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Jianqui defends "the world's first gene-edited baby"



Chinese scientist Jiankai speaks at the Second International Genome Transformation Summit in Hong KongImage copyright
AFP

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Professor His university has denied any knowledge of a research that has not been reviewed

A Chinese scientist who claims to have created the world's first genetically modified child has defended his work.

Speaking about the Genome Summit in Hong Kong, he told Jiankai that he was proud to transform the two girls' genes so they could not get HIV.

His work, which he announced this week, has not been approved.

Many scholars have condemned their statement. Such genetic editing is prohibited in most countries, including China.

Prof. He is a university – Southern Science and Technology University in Shenzhen – said he did not know about a research project and began an investigation. He said he had been unpaid since February.

Prof. He confirmed that the university was not informed, adding that he himself financed the experiment himself.

What did the scientist say?

Prof. He announced this week that he had changed the DNA of embryos – twin girls – to prevent HIV.

Wednesday Prof. He first appeared at the Hong Kong University's Human Genome editing session on his work from here.

He discovered that twin girls, known as Lulu and Nana, were "born normal and healthy," adding that twins are to be monitored in the next 18 years.

He explained that eight couples consisting of HIV positive fathers and HIV-negative mothers voluntarily signed the experiment; later a couple left.

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EPA

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Prof. He has defended his work after being widely condemned by the scientific community

Prof. He also said the study was presented in a scientific journal for review, although he did not come up with a magazine.

He also said that the gene-edited embryo was "another potential pregnancy" at an early stage.

But he apologizes that his study "was unexpectedly leaked," and added: "The clinical trial was stopped because of the current situation."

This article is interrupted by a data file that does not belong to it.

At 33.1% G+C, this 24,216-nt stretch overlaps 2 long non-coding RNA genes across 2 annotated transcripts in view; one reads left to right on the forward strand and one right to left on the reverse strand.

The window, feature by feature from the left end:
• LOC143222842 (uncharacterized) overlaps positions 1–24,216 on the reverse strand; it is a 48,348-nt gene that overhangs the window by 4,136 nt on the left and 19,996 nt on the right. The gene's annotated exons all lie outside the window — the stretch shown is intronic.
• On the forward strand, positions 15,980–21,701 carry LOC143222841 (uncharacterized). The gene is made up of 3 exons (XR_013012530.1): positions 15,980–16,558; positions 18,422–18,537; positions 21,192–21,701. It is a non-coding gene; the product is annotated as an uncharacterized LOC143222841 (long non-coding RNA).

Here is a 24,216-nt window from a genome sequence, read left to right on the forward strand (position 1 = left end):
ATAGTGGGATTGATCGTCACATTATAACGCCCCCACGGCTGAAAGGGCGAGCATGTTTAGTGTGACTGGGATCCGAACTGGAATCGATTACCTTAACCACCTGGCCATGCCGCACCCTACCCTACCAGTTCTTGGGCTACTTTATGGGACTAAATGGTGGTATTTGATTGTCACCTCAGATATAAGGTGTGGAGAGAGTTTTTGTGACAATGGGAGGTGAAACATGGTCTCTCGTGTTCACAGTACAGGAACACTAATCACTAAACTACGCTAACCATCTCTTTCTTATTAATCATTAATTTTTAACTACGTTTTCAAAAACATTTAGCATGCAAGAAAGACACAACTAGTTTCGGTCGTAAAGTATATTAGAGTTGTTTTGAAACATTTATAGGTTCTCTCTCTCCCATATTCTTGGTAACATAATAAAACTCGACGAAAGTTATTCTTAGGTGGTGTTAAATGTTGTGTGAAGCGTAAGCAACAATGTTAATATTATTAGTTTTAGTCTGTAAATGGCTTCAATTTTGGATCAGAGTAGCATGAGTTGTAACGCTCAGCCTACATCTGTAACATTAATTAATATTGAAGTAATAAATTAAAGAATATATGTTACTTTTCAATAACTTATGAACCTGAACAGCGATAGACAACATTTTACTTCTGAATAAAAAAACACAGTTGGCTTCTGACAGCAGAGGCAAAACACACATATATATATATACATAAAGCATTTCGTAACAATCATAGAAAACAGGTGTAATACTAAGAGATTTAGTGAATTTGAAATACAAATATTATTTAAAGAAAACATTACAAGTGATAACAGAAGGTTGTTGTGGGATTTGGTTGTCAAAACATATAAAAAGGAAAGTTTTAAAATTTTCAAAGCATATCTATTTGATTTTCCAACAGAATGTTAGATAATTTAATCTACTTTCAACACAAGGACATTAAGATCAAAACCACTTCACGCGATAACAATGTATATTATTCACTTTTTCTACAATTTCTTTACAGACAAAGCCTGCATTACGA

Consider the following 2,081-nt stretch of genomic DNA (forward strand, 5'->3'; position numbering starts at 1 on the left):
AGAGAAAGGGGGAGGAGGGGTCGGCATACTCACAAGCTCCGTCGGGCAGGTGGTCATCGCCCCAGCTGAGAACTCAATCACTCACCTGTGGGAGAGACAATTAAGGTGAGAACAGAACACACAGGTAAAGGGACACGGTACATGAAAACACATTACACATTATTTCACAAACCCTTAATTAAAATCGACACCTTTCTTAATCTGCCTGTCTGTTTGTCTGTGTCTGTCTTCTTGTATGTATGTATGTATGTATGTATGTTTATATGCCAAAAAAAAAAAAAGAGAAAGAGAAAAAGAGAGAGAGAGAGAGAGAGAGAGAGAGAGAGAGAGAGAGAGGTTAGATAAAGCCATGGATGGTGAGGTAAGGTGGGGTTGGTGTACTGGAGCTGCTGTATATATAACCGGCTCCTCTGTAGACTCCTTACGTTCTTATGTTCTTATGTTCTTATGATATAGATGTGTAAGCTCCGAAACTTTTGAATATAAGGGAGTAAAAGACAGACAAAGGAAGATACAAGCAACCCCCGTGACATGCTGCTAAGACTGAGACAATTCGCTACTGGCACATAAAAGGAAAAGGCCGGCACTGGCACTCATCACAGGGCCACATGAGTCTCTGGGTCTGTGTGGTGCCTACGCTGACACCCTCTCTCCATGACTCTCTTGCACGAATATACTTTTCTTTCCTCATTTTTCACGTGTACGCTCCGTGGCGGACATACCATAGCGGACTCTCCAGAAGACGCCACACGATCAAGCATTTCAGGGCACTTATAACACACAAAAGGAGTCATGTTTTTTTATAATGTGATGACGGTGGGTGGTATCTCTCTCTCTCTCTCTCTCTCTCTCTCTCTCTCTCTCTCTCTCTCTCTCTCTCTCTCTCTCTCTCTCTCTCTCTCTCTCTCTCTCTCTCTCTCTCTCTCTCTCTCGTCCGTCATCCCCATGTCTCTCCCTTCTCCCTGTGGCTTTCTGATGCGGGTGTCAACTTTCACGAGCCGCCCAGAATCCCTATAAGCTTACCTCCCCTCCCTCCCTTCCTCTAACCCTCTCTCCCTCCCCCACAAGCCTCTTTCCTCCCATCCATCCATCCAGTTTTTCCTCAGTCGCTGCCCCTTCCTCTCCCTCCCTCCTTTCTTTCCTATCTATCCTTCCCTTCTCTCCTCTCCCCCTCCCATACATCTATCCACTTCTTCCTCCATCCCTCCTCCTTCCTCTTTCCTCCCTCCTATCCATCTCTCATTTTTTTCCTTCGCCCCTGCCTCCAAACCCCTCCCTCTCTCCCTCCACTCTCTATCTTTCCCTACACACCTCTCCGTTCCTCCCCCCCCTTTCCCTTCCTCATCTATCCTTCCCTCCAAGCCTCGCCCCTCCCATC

Why is it controversial?

The Crispr gene-editing tool, which he claims to have used, is not new to science in the world and was first revealed in 2012.

It works using "molecular scissors" to change a very specific DNS string – by cutting, changing or adjusting it.

Gene editing could potentially help avoid inherited illnesses by deleting or changing the disturbing encoding of the embryo.

  • What is Crispr?
  • Crispr: Human embryos and ethical issues

But experts worried about interfering with the embryo genome can be detrimental not only to the individual, but also to future generations who inherited the same change.

Prof. He recently criticized other scholars widely.

Hundreds of Chinese scholars also signed a letter on social media condemning the study, stating that they have "strongly" opposed it.

Gene's editing itself is experimental and is still associated with adjacent target mutations that can cause genetic problems sooner and later in life, including cancer, "Professor Julian Savulescu, an ethics expert at Oxford University , said the BBC.

"This experiment reveals the risks to genetic editing for healthy normal children, which has no real benefit."

In many countries, including the United Kingdom, there are laws that impede the use of human reproductive aids in embryonic reproduction genomes.

Scientists can carry out gene-tracking studies of discarded IVF embryos if they are immediately destroyed and not used to form a baby.

Prof. He's an experiment under Chinese law is banned, Siu Nanping, Deputy Minister of Science and Technology, told the national media.

China allows for in-vitro human embryonic stem cell research for a maximum of 14 days, explained Xu.


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